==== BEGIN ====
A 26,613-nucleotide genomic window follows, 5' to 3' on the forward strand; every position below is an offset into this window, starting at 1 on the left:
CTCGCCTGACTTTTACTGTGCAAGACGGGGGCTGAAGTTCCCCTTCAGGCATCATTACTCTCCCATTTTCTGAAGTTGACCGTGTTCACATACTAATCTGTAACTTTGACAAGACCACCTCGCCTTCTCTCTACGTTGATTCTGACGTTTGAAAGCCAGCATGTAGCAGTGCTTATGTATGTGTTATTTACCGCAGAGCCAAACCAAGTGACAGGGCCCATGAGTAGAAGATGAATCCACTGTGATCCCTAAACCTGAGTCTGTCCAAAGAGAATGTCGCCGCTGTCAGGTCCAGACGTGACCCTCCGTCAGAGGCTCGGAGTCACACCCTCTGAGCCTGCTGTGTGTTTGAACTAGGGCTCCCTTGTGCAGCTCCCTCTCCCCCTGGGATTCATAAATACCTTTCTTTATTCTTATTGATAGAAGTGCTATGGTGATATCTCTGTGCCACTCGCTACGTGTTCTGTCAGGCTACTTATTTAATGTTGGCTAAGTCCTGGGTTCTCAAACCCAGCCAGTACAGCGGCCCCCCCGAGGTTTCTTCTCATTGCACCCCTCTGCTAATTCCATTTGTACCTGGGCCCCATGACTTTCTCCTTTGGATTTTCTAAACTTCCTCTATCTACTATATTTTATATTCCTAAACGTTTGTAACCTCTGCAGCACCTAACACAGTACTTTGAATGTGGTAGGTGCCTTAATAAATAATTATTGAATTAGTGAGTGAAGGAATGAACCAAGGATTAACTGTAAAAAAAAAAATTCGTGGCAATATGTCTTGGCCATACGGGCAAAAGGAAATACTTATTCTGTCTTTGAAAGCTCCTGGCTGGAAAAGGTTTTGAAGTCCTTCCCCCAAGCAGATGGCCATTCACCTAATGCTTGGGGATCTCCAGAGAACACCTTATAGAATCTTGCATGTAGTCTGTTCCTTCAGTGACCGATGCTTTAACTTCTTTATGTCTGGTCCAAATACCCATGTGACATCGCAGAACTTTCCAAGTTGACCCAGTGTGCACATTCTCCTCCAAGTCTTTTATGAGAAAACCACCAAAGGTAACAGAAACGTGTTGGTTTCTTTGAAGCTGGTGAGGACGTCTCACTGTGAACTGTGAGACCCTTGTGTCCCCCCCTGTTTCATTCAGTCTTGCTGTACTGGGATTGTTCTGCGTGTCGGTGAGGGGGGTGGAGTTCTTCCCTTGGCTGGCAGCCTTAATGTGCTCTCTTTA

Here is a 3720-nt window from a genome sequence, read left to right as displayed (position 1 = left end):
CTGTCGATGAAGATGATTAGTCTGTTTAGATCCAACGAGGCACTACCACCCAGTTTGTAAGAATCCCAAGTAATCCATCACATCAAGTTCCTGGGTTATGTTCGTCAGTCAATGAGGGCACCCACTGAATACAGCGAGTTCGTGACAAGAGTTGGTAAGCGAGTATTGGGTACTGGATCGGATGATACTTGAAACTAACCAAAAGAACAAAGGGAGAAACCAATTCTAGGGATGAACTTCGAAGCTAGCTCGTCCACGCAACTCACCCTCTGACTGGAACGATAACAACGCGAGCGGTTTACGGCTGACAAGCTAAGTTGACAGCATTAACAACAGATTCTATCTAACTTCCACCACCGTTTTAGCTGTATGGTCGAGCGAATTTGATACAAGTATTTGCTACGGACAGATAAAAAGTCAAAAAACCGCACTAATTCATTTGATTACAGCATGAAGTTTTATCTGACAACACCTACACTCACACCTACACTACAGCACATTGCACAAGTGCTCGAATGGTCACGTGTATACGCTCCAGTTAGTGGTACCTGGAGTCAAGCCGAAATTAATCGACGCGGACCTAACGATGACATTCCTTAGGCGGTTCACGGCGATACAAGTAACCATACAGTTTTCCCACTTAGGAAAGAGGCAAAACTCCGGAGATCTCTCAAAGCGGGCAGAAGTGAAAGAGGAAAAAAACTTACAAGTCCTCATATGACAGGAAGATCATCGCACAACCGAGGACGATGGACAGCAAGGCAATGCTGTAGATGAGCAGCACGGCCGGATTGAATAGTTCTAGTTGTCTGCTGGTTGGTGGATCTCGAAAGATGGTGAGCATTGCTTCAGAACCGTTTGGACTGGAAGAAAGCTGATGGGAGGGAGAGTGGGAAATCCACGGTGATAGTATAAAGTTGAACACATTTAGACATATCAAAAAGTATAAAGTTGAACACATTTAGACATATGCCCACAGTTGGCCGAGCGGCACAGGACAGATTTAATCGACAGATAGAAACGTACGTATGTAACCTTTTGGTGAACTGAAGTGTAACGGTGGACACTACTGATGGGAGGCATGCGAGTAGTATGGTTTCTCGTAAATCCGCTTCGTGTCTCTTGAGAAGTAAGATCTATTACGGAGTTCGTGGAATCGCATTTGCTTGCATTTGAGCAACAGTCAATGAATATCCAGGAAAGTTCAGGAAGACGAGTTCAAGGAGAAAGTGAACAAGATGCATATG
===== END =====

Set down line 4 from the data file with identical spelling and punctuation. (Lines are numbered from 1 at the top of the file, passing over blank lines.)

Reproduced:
CTGTCGATGAAGATGATTAGTCTGTTTAGATCCAACGAGGCACTACCACCCAGTTTGTAAGAATCCCAAGTAATCCATCACATCAAGTTCCTGGGTTATGTTCGTCAGTCAATGAGGGCACCCACTGAATACAGCGAGTTCGTGACAAGAGTTGGTAAGCGAGTATTGGGTACTGGATCGGATGATACTTGAAACTAACCAAAAGAACAAAGGGAGAAACCAATTCTAGGGATGAACTTCGAAGCTAGCTCGTCCACGCAACTCACCCTCTGACTGGAACGATAACAACGCGAGCGGTTTACGGCTGACAAGCTAAGTTGACAGCATTAACAACAGATTCTATCTAACTTCCACCACCGTTTTAGCTGTATGGTCGAGCGAATTTGATACAAGTATTTGCTACGGACAGATAAAAAGTCAAAAAACCGCACTAATTCATTTGATTACAGCATGAAGTTTTATCTGACAACACCTACACTCACACCTACACTACAGCACATTGCACAAGTGCTCGAATGGTCACGTGTATACGCTCCAGTTAGTGGTACCTGGAGTCAAGCCGAAATTAATCGACGCGGACCTAACGATGACATTCCTTAGGCGGTTCACGGCGATACAAGTAACCATACAGTTTTCCCACTTAGGAAAGAGGCAAAACTCCGGAGATCTCTCAAAGCGGGCAGAAGTGAAAGAGGAAAAAAACTTACAAGTCCTCATATGACAGGAAGATCATCGCACAACCGAGGACGATGGACAGCAAGGCAATGCTGTAGATGAGCAGCACGGCCGGATTGAATAGTTCTAGTTGTCTGCTGGTTGGTGGATCTCGAAAGATGGTGAGCATTGCTTCAGAACCGTTTGGACTGGAAGAAAGCTGATGGGAGGGAGAGTGGGAAATCCACGGTGATAGTATAAAGTTGAACACATTTAGACATATCAAAAAGTATAAAGTTGAACACATTTAGACATATGCCCACAGTTGGCCGAGCGGCACAGGACAGATTTAATCGACAGATAGAAACGTACGTATGTAACCTTTTGGTGAACTGAAGTGTAACGGTGGACACTACTGATGGGAGGCATGCGAGTAGTATGGTTTCTCGTAAATCCGCTTCGTGTCTCTTGAGAAGTAAGATCTATTACGGAGTTCGTGGAATCGCATTTGCTTGCATTTGAGCAACAGTCAATGAATATCCAGGAAAGTTCAGGAAGACGAGTTCAAGGAGAAAGTGAACAAGATGCATATG